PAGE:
|Bradshaw and Jacobs pummeled Atlanta all day Sunday. (Getty Images)|
By Ryan Wilson
When the Falcons declared cornerback Brent Grimes out for Sunday's wild-card matchup against the Giants, conventional wisdom suggested that New York and Eli Manning would do what they do best: throw the ball against a depleted Atlanta secondary. Further evidence that that would be the game plan, at least early: the Falcons lost safety William Moore to an injury in the first quarter.
Instead, the Giants' 20th-rated rushing attack controlled the line of scrimmage and the clock against the Falcons' No. 3 rush defense for the entire game, and most notably the first 30 minutes. Ahmad Bradshaw and Brandon Jacobs combined for 17 carries and 116 yards (6.8 YPC)in the first half. For some perspective, during the regular season, the Falcons allowed, on average, 97 yards per game (4.2 YPC). Manning, meanwhile, was 12 of 20 for 101 yards and one touchdown.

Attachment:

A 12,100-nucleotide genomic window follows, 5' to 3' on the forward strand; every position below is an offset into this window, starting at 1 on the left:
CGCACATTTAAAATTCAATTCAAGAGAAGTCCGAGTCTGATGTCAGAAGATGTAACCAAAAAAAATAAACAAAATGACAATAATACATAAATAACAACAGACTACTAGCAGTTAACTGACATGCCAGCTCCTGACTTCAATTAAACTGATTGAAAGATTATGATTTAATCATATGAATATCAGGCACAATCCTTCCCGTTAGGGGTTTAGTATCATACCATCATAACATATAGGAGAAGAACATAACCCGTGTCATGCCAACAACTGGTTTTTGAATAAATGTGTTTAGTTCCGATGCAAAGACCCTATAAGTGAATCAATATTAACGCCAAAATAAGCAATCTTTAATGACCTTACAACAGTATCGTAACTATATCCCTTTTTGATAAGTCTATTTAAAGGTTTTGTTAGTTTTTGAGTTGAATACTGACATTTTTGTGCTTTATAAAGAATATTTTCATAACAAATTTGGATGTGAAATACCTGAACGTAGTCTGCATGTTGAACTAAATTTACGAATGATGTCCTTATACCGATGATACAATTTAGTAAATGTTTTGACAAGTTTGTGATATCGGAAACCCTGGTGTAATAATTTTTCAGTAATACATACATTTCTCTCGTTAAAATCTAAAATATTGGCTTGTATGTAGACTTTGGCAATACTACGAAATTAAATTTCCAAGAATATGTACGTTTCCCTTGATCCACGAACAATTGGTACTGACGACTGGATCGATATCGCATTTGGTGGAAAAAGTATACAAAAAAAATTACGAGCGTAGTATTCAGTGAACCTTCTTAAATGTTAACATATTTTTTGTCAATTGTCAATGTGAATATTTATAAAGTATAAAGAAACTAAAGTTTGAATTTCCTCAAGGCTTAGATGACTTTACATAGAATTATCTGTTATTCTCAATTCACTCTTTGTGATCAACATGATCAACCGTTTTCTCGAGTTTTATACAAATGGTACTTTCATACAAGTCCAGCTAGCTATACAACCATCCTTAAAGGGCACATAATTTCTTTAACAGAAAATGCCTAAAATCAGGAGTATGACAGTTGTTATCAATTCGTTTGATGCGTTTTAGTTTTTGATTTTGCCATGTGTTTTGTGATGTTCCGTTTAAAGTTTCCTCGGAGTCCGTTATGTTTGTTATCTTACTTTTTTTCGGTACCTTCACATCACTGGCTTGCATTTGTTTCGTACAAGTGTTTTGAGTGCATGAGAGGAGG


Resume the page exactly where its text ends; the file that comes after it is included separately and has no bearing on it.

New York led 7-2 at the break but it might as well have been a three-score lead. Because in the second half, the Giants defense continued to harass Matt Ryan and stifle Michael Turner, and the offense continued with what worked in the first half: pounding the ball, on early downs, taking shots downfield when the situation was in their favor, and milking the clock through it all.
Hakeem Nicks, who along with Victor Cruz gave the Giants their first 1,000-yard receiving duo in team history, hauled in a 72-yard touchdown pass late in the third quarter that involved the ball traveling roughly 15 yards in the air and the remaining 57 on the ground came courtesy of Nicks. That made the score 17-2.
Another Manning touchdown pass, this time a 27-yarder to Mario Manningham in the fourth quarter, put the game away for good, but the rest of the half -- before Nicks' TD and after Manningham's -- consisted of Bradshaw and Jacobs running the ball down the Falcons' throat.
There's an old football saying about running games traveling well, especially this time of year, but there's a lot of truth to that. New York proved that Sunday. The Giants ended the day with 173 yards rushing (Jacobs had 14 carries for 92 yards and Bradshaw was good for 14/63), and held the ball for 34:34.
And next Sunday when they face the Packers in Lambeau Field (4:30 p.m. ET), their rushing attack could be the difference between keeping Aaron Rodgers and the Packers offense off the field and getting blown out of the stadium.
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